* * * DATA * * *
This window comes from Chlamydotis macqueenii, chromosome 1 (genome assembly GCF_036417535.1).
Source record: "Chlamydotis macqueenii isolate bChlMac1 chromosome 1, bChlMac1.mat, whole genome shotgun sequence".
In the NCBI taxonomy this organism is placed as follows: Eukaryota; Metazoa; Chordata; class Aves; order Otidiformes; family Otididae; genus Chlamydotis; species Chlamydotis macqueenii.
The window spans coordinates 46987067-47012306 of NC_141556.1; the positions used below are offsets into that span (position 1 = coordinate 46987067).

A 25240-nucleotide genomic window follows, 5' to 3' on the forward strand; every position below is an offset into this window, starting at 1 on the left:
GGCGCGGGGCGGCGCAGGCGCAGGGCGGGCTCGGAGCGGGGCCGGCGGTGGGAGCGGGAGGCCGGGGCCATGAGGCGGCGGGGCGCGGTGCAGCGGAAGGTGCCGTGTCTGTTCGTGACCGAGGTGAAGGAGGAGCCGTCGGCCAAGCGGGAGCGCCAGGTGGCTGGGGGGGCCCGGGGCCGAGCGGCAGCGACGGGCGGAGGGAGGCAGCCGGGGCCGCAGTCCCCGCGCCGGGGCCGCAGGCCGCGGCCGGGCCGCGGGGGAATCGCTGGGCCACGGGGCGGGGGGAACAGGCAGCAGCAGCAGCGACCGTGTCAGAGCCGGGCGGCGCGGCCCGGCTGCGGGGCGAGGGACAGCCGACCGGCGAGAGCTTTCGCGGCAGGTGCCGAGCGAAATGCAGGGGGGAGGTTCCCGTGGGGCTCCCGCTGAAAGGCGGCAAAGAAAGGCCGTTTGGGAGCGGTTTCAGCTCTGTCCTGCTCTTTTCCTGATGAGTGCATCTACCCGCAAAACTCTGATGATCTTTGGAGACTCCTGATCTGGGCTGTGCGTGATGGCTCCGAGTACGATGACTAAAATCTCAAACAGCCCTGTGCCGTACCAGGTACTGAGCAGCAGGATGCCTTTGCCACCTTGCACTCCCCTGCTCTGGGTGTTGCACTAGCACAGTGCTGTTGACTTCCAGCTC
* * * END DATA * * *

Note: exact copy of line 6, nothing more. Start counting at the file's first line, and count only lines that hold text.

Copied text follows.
GGCGCGGGGCGGCGCAGGCGCAGGGCGGGCTCGGAGCGGGGCCGGCGGTGGGAGCGGGAGGCCGGGGCCATGAGGCGGCGGGGCGCGGTGCAGCGGAAGGTGCCGTGTCTGTTCGTGACCGAGGTGAAGGAGGAGCCGTCGGCCAAGCGGGAGCGCCAGGTGGCTGGGGGGGCCCGGGGCCGAGCGGCAGCGACGGGCGGAGGGAGGCAGCCGGGGCCGCAGTCCCCGCGCCGGGGCCGCAGGCCGCGGCCGGGCCGCGGGGGAATCGCTGGGCCACGGGGCGGGGGGAACAGGCAGCAGCAGCAGCGACCGTGTCAGAGCCGGGCGGCGCGGCCCGGCTGCGGGGCGAGGGACAGCCGACCGGCGAGAGCTTTCGCGGCAGGTGCCGAGCGAAATGCAGGGGGGAGGTTCCCGTGGGGCTCCCGCTGAAAGGCGGCAAAGAAAGGCCGTTTGGGAGCGGTTTCAGCTCTGTCCTGCTCTTTTCCTGATGAGTGCATCTACCCGCAAAACTCTGATGATCTTTGGAGACTCCTGATCTGGGCTGTGCGTGATGGCTCCGAGTACGATGACTAAAATCTCAAACAGCCCTGTGCCGTACCAGGTACTGAGCAGCAGGATGCCTTTGCCACCTTGCACTCCCCTGCTCTGGGTGTTGCACTAGCACAGTGCTGTTGACTTCCAGCTC